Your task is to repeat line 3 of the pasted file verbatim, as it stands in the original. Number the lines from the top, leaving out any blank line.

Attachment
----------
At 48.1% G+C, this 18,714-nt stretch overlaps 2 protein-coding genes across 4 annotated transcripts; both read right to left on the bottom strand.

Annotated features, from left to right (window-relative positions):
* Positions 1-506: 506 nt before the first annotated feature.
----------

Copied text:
* Positions 1-506: 506 nt before the first annotated feature.